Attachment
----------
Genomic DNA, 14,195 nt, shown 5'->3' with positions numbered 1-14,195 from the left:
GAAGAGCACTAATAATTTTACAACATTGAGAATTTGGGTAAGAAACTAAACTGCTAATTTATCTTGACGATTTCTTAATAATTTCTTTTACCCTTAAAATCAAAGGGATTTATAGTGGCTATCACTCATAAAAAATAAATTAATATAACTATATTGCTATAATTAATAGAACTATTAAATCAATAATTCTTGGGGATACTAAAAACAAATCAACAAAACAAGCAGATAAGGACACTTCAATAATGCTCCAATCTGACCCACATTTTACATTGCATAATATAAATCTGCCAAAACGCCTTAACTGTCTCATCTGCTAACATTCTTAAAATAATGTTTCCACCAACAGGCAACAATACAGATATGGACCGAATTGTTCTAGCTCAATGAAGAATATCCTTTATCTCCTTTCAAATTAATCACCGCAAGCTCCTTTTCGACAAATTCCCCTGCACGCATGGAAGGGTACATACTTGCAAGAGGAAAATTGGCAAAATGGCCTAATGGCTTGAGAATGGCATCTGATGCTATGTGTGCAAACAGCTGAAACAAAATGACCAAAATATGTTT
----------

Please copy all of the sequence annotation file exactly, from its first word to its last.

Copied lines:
Genomic DNA, 14,195 nt, shown 5'->3' with positions numbered 1-14,195 from the left:
GAAGAGCACTAATAATTTTACAACATTGAGAATTTGGGTAAGAAACTAAACTGCTAATTTATCTTGACGATTTCTTAATAATTTCTTTTACCCTTAAAATCAAAGGGATTTATAGTGGCTATCACTCATAAAAAATAAATTAATATAACTATATTGCTATAATTAATAGAACTATTAAATCAATAATTCTTGGGGATACTAAAAACAAATCAACAAAACAAGCAGATAAGGACACTTCAATAATGCTCCAATCTGACCCACATTTTACATTGCATAATATAAATCTGCCAAAACGCCTTAACTGTCTCATCTGCTAACATTCTTAAAATAATGTTTCCACCAACAGGCAACAATACAGATATGGACCGAATTGTTCTAGCTCAATGAAGAATATCCTTTATCTCCTTTCAAATTAATCACCGCAAGCTCCTTTTCGACAAATTCCCCTGCACGCATGGAAGGGTACATACTTGCAAGAGGAAAATTGGCAAAATGGCCTAATGGCTTGAGAATGGCATCTGATGCTATGTGTGCAAACAGCTGAAACAAAATGACCAAAATATGTTT